“I took the initiative to get implanted because my husband doesn’t like using condoms,” Paunil said.
“If I don’t adjust to him, it will just be harder for me if I carry the child. I was also aware that the hormonal changes were temporary, and it’s normal to be on birth control.” , she added.
Saldo Aquino and Leslie Paunil at home
At home, the distribution of tasks between Aquino and Paunil remains traditional.
Aquino, who works long hours as a laborer, is the one in charge of earning money. Paunil, unemployed, is responsible for maintaining the house, caring for their children and budgeting their expenses.
Neither saw any issues with their dynamics and carried out their roles according to the standards of their community. They also said they were unfamiliar with gender role concepts.
Aquino is unfamiliar with the term “gender equality”, although he acknowledges that he and his wife are “partners” with different contributions to the household.
He still believes in common misconceptions about women’s physical abilities, but his experience tells him that running the household would be impossible without his wife.
“I think my wife and I are the same. There are things she can’t do and there are things I can do, and as partners we help each other out,” Aquino said.
Addressing Gender Inequalities to Break Systemic Inequalities
Lina Bacalando with other Women Mobilizers at the Likhaan Satellite Clinic in Malabon
Lina Bacalando, a community health worker and one of the oldest community leaders in Likhaan, highlighted the organization’s role in empowering women, as a product of the organization itself at the grassroots.
Bacalando recalled that in the 1990s she was one of the most persistent participants in Likhaan workshops in the poor urban community in which she lives.
“I attended their workshops because I was very interested in learning more about child mortality prevention, maternal care and medication alternatives,” said the 59-year-old community mobilizer.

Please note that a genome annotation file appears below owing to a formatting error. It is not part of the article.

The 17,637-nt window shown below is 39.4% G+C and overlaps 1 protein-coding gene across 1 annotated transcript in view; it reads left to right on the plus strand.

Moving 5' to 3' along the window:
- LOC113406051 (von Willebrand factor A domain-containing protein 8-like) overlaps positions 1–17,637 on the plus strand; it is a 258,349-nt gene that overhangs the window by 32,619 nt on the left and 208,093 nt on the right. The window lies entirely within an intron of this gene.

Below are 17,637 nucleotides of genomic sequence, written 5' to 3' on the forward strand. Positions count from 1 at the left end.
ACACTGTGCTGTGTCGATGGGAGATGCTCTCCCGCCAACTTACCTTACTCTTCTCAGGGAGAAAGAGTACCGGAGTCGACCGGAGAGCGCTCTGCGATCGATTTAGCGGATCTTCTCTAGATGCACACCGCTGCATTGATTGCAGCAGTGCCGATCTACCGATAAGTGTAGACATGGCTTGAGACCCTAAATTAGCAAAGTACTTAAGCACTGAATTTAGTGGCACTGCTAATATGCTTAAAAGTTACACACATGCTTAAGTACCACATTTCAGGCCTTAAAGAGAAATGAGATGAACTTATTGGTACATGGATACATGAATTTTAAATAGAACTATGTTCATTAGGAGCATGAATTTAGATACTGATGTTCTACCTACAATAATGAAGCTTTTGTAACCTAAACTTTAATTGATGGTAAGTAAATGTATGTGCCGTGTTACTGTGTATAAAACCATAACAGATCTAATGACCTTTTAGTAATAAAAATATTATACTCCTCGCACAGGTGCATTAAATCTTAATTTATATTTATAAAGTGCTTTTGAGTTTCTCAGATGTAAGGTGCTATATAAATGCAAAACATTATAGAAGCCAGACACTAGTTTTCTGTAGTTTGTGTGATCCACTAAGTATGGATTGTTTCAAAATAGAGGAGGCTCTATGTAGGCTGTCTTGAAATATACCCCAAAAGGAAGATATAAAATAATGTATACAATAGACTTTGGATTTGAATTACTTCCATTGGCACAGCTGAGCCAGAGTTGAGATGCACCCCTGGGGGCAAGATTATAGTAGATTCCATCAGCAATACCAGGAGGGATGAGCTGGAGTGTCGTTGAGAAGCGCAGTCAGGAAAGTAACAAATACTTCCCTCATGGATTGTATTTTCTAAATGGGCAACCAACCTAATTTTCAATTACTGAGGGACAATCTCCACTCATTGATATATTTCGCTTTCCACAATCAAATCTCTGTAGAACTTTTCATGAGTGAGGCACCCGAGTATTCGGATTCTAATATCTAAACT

Because Bacalando learned from Likhaan’s workshops and training, her neighbors ran to her for consultation on sexual and reproductive health care.
“I was hesitant to be a mobilizer at first because I always thought that the type of work Likhaan does is only for people who have completed their education. But because I saw the need in my neighbors and because that they trusted me, that made it reasonable for me to help them with their concerns,” Bacalando said.
In addition to learning about maternal care, attending educational seminars also informed Bacalando about women’s and peoples’ rights. She became aware of the inequalities in society and realized that the gender roles she had learned in the past were not always correct and were not set in stone.
“I live in a poor urban community and through workshops I learned that demolition, health and gender issues are intersectional,” she said.
But spending more time in the organization and being an active mobilizer upset her husband.
“You never know when a pregnant woman needs your help, so I was always away. The longer I was awake, the less I stayed at home, and of course that disappointed him,” Bacalando said.
She began breaking traditional patterns in their household, which led to fights and changed their relationship. But, by dint of tireless explanations, her husband ends up understanding. Today, she and her husband are still together.
Meanwhile, back at Aquino and Paunil’s, Leslie is caught between finding a job to bring extra income to their household and staying with their children.
Her only option is to work night shifts in a factory, and as in their case with contraceptives, Paunil would be the one to make the most adjustments.
“Because my husband works during the day and I have to take care of the children when he is away, I can only work at night. I will just have to adapt again, but given our current worries, this is not a big deal,” she said.
Bacalando said it may have taken her years for her husband to understand her choice and the change in their household dynamics, but she remains hopeful that more women, when informed and empowered, can do the same.
“If I was able to change the cycle in our family because I was empowered by my community, I believe other women can do the same too,” Bacalando said.
This story was produced with the support of Oxfam Philippines.